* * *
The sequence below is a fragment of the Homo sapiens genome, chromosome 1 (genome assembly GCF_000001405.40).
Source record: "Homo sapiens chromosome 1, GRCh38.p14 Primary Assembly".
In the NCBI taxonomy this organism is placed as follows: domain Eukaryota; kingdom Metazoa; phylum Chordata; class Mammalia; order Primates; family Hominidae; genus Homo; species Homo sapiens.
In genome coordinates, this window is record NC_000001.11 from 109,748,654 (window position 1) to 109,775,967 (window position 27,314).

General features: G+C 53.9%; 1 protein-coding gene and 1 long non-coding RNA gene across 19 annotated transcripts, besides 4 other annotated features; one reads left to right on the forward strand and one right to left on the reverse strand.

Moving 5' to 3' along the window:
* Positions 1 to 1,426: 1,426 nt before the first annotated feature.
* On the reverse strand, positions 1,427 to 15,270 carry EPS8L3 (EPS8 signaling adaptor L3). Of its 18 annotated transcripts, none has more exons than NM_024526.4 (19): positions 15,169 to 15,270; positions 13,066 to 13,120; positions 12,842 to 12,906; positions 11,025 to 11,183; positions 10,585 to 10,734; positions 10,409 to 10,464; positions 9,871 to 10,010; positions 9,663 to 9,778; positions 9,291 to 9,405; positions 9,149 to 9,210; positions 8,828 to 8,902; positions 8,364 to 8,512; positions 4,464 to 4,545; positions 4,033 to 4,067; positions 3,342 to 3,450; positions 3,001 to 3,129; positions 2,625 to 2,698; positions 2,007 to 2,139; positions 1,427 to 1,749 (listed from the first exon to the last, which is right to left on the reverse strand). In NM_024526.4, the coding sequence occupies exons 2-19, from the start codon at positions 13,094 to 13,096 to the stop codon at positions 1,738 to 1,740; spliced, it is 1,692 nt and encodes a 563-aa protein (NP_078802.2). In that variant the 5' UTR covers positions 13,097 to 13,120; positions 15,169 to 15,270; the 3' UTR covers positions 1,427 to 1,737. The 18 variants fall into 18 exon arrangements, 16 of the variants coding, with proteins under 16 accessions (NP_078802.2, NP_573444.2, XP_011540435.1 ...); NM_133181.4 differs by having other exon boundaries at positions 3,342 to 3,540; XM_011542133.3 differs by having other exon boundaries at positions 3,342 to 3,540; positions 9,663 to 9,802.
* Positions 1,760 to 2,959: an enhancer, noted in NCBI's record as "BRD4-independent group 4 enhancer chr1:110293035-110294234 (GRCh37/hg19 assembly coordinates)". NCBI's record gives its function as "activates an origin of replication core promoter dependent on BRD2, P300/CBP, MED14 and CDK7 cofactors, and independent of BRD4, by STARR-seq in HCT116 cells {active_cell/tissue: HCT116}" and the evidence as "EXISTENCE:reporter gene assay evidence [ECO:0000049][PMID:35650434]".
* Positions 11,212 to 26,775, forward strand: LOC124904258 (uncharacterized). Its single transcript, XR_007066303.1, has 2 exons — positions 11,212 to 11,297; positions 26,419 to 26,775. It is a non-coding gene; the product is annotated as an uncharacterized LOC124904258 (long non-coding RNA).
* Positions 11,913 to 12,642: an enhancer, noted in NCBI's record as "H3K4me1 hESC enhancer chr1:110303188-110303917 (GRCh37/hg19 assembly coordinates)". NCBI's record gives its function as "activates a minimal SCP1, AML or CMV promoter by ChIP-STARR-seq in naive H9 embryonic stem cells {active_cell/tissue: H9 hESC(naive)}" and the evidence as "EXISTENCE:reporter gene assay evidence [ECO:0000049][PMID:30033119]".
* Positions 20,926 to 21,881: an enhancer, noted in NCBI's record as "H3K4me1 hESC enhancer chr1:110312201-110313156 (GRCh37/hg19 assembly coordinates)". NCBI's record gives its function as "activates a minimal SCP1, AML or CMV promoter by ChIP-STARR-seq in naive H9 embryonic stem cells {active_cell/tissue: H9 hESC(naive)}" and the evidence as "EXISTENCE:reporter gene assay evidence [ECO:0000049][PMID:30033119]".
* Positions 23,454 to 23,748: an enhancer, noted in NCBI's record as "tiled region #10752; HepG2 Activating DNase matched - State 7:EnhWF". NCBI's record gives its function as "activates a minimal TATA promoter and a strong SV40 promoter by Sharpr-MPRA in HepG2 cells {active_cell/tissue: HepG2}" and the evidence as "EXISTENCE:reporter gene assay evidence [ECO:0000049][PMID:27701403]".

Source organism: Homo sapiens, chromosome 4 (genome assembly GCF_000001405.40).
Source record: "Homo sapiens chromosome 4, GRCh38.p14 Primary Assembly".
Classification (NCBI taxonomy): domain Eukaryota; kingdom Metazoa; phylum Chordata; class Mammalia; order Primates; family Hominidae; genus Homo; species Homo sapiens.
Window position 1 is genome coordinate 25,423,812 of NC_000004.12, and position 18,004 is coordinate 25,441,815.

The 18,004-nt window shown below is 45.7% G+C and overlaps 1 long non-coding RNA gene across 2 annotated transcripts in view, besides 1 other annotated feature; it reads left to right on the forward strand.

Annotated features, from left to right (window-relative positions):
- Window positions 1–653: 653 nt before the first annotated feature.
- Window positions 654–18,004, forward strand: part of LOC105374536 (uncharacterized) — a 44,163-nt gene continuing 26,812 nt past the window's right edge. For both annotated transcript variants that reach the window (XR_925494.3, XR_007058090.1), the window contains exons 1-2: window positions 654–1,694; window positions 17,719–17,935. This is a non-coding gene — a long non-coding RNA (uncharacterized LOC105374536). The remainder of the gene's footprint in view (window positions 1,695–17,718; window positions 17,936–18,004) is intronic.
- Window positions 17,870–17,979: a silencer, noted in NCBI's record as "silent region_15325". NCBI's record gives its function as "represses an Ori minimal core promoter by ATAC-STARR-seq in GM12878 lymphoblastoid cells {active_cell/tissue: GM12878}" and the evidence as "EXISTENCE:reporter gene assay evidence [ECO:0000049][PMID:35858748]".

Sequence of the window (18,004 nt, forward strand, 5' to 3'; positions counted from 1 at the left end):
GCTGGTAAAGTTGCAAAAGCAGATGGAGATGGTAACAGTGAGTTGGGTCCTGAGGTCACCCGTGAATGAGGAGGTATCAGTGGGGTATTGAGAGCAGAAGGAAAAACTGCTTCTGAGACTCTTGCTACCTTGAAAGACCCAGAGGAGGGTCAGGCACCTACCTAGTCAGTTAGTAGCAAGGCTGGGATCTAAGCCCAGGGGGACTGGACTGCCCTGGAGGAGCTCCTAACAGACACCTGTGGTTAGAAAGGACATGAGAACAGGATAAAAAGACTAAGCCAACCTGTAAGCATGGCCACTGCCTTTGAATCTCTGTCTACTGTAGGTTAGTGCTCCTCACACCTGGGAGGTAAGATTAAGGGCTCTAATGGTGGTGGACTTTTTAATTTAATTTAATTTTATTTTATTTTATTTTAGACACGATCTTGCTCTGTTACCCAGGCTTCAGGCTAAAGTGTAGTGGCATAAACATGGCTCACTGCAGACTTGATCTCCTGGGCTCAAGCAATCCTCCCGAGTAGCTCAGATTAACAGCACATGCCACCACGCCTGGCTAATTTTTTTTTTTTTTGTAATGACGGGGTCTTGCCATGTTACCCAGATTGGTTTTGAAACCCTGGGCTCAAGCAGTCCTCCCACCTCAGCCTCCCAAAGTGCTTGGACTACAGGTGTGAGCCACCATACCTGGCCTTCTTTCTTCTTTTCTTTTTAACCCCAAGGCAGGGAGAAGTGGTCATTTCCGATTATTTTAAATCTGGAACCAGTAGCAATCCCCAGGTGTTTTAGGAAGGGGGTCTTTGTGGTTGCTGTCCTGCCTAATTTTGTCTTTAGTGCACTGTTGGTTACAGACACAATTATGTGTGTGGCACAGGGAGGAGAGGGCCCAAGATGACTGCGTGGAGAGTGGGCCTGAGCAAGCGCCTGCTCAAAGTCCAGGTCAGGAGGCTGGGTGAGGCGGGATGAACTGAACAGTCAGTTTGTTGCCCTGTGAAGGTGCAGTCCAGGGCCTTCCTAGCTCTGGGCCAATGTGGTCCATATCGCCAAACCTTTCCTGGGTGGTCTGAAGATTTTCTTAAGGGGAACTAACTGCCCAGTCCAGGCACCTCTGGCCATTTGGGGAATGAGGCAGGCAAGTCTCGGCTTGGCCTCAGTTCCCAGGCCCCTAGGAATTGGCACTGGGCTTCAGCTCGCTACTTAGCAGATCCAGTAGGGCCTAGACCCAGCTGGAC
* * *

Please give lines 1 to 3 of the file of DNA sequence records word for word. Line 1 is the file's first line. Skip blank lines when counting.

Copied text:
The sequence below is a fragment of the Homo sapiens genome, chromosome 1 (genome assembly GCF_000001405.40).
Source record: "Homo sapiens chromosome 1, GRCh38.p14 Primary Assembly".
In the NCBI taxonomy this organism is placed as follows: domain Eukaryota; kingdom Metazoa; phylum Chordata; class Mammalia; order Primates; family Hominidae; genus Homo; species Homo sapiens.